I don’t know what you mean by better or worse. You are imposing your own values and biases to the concept of traffic.

squareman
Subscriber

“facilitating mobility does increase livability” – yes it can do that, provided it’s not mobility designed only for automobiles über alles. There are other transportation options, especially in a Metro area.

“reducing congestion … does increase livability.” Only if fewer people drive does it reduce congestion. Adding more lanes just fills in with more congestion. It’s like digging in wet sand. It will always fill in with more. This is mathematically and historically proven over and over. One cannot build their way out of congestion.

Regarding Arizona, good luck walking, riding, or busing to any destination in that kind of auto-dominated sprawl. Not that too many people will find Arizona very livable in 20 years as the Colorado River continues to dry up.

kernals12
Guest
kernals12

““reducing congestion … does increase livability.” Only if fewer people drive does it reduce congestion. Adding more lanes just fills in with more congestion. It’s like digging in wet sand. It will always fill in with more. This is mathematically and historically proven over and over. One cannot build their way out of congestion.”

It’s extremely easy to debunk this. How much traffic do you get on the street outside your house?

15 years ago, Washington DC was in a similar situation. It had an extremely congested 6 lane bridge. They then widened it to 10. Traffic in 2019 on that bridge was a mere 25% higher than it was in 2001 despite a 66% increase in capacity (and a 29% increase in the population of the DC area).

“Regarding Arizona, good luck walking, riding, or busing to any destination in that kind of auto-dominated sprawl.”
I don’t like riding or busing. But Phoenix has plenty of places for walking.

Alex
Subscriber
Alex

You should look up induced demand.

https://www.bloomberg.com/news/articles/2018-09-06/traffic-jam-blame-induced-demand

There are many articles and much research done it.

I find your example of Washington DC kind of funny, in 2019, Washington, DC had the 3rd worst congestion in the US. https://www.washingtonpost.com/local/trafficandcommuting/its-a-waste-of-time-washington-is-no-3-in-traffic-congestion-study-says/2019/08/22/e6602e0e-c4d6-11e9-b72f-b31dfaa77212_story.html

Another article saying it has one of the world’s worst traffic cities in 2018 – https://patch.com/district-columbia/washingtondc/dc-ranks-one-worlds-worst-traffic-cities-report

The fact that you think there isn’t much congestion in Phoenix is also kind of laughable – supposedly it has 2 of the worst bottlenecks in the country: https://www.abc15.com/news/business/phoenix-has-2-of-the-countrys-worst-traffic-bottlenecks-study-says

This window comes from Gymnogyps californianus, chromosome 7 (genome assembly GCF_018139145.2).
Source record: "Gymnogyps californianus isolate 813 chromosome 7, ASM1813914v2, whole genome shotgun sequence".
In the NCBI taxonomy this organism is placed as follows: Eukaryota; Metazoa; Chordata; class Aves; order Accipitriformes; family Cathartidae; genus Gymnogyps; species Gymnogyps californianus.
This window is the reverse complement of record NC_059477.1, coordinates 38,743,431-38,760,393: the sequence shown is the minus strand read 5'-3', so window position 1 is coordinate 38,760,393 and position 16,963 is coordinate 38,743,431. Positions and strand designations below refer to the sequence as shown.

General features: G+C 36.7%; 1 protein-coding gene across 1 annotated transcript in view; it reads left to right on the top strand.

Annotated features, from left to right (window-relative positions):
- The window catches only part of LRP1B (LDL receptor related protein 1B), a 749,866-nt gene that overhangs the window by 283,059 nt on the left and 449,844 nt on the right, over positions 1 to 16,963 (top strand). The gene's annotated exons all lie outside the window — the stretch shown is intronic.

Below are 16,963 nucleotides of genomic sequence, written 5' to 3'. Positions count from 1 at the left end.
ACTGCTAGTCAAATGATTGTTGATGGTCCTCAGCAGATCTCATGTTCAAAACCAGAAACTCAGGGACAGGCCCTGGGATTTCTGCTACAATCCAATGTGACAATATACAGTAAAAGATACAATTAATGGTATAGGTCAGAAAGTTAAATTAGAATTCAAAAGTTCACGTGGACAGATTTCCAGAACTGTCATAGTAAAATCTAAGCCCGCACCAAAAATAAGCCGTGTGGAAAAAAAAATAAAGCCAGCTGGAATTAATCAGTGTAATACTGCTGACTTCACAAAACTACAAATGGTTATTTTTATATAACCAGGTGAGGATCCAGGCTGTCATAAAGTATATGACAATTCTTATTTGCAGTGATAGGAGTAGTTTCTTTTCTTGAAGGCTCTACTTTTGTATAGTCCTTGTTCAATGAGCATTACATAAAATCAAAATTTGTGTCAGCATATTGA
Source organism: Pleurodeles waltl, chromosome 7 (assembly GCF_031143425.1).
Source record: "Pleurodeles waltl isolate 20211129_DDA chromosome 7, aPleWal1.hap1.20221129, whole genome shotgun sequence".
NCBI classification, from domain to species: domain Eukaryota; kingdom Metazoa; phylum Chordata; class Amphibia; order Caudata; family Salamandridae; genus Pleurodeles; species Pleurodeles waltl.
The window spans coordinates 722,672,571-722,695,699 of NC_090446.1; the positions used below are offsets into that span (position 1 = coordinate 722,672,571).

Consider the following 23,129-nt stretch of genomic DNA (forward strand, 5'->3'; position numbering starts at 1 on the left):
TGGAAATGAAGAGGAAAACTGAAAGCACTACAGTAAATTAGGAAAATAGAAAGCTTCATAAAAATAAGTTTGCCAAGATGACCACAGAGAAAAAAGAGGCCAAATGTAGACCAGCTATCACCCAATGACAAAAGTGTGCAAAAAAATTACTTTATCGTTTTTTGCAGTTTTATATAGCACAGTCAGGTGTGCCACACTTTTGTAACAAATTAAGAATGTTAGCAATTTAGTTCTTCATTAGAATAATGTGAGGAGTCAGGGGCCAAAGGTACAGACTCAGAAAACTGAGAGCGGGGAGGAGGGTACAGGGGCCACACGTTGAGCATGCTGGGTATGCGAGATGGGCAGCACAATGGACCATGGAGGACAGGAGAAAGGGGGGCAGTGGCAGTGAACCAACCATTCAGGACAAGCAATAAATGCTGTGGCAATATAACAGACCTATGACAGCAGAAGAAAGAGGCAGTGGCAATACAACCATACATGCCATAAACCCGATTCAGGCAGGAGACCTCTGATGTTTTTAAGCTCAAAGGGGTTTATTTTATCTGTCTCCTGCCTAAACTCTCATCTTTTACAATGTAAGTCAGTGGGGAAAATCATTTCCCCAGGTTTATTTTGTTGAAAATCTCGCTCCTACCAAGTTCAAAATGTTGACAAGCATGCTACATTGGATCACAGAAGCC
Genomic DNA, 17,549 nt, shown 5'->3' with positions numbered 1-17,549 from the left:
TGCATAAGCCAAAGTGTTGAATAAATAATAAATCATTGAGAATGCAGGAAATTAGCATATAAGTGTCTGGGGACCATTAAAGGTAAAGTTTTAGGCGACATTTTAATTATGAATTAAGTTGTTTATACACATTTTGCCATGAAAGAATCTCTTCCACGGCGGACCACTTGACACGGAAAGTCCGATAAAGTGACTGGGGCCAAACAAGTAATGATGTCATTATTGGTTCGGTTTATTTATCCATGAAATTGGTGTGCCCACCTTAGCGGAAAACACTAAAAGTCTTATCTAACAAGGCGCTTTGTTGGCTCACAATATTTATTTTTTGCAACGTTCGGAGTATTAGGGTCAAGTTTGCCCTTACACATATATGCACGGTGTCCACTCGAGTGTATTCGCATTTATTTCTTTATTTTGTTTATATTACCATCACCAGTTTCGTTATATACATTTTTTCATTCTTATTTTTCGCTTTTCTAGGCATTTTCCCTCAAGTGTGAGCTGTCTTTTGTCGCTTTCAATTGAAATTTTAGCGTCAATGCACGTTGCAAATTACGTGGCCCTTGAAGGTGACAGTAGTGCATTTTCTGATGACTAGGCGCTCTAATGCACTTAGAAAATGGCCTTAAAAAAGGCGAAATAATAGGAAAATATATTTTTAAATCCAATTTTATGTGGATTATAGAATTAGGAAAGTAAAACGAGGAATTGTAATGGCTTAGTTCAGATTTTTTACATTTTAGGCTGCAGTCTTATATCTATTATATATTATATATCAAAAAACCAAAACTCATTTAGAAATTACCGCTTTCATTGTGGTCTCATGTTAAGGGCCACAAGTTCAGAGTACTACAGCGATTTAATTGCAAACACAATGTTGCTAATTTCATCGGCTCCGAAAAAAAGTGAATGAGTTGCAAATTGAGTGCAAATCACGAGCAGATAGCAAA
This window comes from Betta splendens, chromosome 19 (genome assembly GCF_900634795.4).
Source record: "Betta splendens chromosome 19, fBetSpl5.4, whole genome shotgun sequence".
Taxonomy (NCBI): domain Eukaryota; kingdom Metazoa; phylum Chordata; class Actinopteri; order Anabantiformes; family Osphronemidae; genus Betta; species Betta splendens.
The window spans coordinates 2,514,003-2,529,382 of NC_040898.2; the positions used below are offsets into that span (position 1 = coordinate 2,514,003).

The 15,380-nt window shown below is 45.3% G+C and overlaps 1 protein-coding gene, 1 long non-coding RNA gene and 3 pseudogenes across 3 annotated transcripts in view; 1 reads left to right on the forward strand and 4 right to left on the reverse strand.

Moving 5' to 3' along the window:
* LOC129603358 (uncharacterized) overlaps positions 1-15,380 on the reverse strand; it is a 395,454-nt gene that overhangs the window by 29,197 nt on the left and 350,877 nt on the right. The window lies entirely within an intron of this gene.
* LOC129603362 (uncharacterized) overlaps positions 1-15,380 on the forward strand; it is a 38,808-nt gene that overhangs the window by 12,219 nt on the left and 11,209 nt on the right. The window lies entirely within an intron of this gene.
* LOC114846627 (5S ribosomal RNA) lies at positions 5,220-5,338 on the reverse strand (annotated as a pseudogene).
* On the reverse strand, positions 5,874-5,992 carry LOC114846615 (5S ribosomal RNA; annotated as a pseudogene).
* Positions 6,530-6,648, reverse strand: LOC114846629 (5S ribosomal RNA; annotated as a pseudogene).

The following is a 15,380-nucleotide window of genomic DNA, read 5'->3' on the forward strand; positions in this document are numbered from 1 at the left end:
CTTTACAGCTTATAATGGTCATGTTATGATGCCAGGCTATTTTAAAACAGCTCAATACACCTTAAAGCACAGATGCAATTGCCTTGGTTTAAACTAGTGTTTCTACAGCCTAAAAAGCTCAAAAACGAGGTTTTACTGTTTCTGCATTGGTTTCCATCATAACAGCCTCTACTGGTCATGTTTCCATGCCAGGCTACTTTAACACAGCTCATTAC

In fact, Phoenix had higher than average commute times per year than the national average for quite some time.

You can do some pretty simple googling to find out how things are doing. Funny enough, the pandemic has cut down on the traffic in both areas quite a bit – there have remained fewer drivers on the road. That probably explains why you didn’t feel congestion in Phoenix and why DC is feeling better than normal. If we get even more cars off the road, there will be even less congestion!

Brad Barnhall
Guest
Brad Barnhall

To be fair, the original poster wasn’t referring to all of the DC area, which does have terrible traffic. They were referring specifically to the Woodrow Wilson Bridge between Virginia and Maryland on the Capital Beltway, which indeed used to be 6 lanes and is now 10 with room for 12 and a public transit ROW. It used to cause a tremendous backup everyday for thousands of people (mostly lower income Marylanders traveling to jobs in Virginia.) That particular backup, once the most notorious in the whole area, has now been eliminated.

Jeff S
Guest
Jeff S

Phoenix livable? That’s a stretch of the imagination. To me it’s a prime example of exactly how not to build out a metropolis.

kernals12
Guest
kernals12

I was there in September. I encountered precisely one traffic jam in a two day period when I was driving pretty much from sunrise to sunset. Phoenix is a modern marvel. It is a metropolis of 5 million with very little congestion. And contrary to the mantra of the chattering classes, it did it not with bike lanes, or congestion pricing, or trams, but with freeways with 8-10 lanes.

nic.cota
Subscriber

That’s the problem right there: Driving from sunrise to sunset is not sustainable and expanding freeways only accommodates the most inefficient/expensive/destructive form of transportation. It cements a dependency of car-use for future generations and further incentivizes to develop out instead of up and in between.

kernals12
Guest
kernals12

You’re saying the quiet part out loud now. You don’t like how people choose to live and travel so you want to force them out of it.

Alex
Subscriber
Alex

I really don’t think the bikeportland blog or its readers are being quiet about wanting to minimize automobiles for countless reasons.

squareman
Subscriber

Sounds like a concrete hell to me. You should move there.